Sunday, December 16, 2012

Alice’s Wonderland - NewYorker Magazine

 Alice’s Wonderland
 A Walmart heiress builds a museum in the Ozarks.
 by Rebecca Mead June 27, 2011 .

"On the morning of December 1, 2004, Sotheby’s offered at auction one of the last great private troves of American art. Daniel Fraad, who died in 1987, made his fortune supplying fuel to airlines; in the late forties, he and his wife, Rita, began amassing American paintings from the nineteenth and twentieth centuries, including works by Winslow Homer, John Singer Sargent, and Edward Hopper. When the Fraads started buying, their taste was not especially fashionable—French art was more in vogue—but by the time of Rita Fraad’s death, in May, 2004, American art was highly sought after, and the seventy-eight works on the block at Sotheby’s were estimated to be worth between thirty million and forty-five million dollars.

The sale got under way at a quarter past ten, and
the first lot, a portrait by the naturalist painter Gari Melchers, sold to a telephone bidder for more than nine hundred thousand dollars, seven times what was expected. The sixth lot, “The Little White House,” a 1919 landscape by Willard Metcalf, sold for just over a million dollars—nearly three times its estimate, and also to a buyer on the phone. As a reporter for Maine Antique Digest noted, “People began to wonder: with almost every collector one could think of present in the room, who the heck could be on the phone?”

One of the phone bidders that day was a collector whose activities had thus far gone largely unnoticed by the art world: Alice Walton, the daughter of Sam Walton, the founder of Walmart, who died in 1992. The youngest of Walton’s four children, Alice, who was born in 1949 and grew up in Bentonville, Arkansas, was a member of the richest family in America. The Waltons were worth some ninety billion dollars at the time—as much as the fortunes of Bill Gates and Warren Buffett combined. Alice had started buying art in the seventies, mostly watercolors by American artists, but by the late nineties she had become a more serious collector; she hung the works on the walls of her ranch outside of Fort Worth, where she raised, bred, and rode cutting horses, which are trained to work with cattle. In fact, as the auction got under way in New York, Walton was at the Will Rogers Coliseum, in Fort Worth, preparing to compete in the first qualifying round of the National Cutting Horse Association Futurity.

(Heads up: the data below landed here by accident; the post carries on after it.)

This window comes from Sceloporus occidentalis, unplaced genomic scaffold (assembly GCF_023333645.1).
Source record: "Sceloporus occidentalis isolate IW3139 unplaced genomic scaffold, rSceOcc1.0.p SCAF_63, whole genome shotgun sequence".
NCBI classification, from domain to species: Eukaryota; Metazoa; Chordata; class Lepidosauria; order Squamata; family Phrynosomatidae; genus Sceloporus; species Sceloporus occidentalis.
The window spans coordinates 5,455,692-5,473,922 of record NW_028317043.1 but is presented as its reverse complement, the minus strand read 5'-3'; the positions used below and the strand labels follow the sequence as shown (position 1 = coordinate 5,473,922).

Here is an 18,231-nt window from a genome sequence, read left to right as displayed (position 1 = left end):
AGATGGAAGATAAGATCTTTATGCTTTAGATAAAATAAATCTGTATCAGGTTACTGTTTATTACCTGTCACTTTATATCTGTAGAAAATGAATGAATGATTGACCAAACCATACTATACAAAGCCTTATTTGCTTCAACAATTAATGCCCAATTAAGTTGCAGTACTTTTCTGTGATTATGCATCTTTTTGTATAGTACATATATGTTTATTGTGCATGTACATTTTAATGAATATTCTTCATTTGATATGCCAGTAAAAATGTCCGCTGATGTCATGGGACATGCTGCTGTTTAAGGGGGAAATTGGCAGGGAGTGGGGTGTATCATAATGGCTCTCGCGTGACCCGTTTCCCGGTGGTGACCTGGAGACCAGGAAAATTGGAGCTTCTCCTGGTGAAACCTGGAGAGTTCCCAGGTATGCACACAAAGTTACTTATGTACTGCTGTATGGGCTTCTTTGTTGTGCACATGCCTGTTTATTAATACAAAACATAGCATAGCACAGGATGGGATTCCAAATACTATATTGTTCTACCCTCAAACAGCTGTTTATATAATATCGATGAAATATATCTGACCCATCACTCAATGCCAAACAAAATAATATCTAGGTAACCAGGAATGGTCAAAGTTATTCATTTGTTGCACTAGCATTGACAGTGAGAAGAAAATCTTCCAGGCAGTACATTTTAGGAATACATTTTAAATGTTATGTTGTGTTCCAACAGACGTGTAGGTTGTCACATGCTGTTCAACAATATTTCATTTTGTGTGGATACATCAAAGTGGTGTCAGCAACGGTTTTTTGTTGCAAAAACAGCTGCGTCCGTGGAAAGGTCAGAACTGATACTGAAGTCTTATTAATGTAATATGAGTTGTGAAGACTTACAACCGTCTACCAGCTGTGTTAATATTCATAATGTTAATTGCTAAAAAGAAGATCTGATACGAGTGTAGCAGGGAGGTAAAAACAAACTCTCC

So it was from the saddle of a three-year-old gelding named IC Lad that Walton successfully bid for several lots from the Fraad collection: “Spring,” a gorgeous watercolor of a rural scene, by Winslow Homer; “A French Music Hall,” by Everett Shinn, the Ashcan School artist; and “The Studio,” by George Bellows, which depicts the artist at work with his children playing at his feet. Collectively, these works cost Walton more than twelve million dollars. She competed with IC Lad before lunchtime—they were in the third round, fourth horse—then returned to making bids during the afternoon session at Sotheby’s. From the collection of Pierre Bergé, the co-founder of Yves Saint Laurent, she bought several notable works, including “The Indian and the Lily”—an exquisite rendering of a muscular Native American, by George de Forest Brush—and “October Interior,” a sunny, celadon-hued painting of a domestic scene, by Fairfield Porter.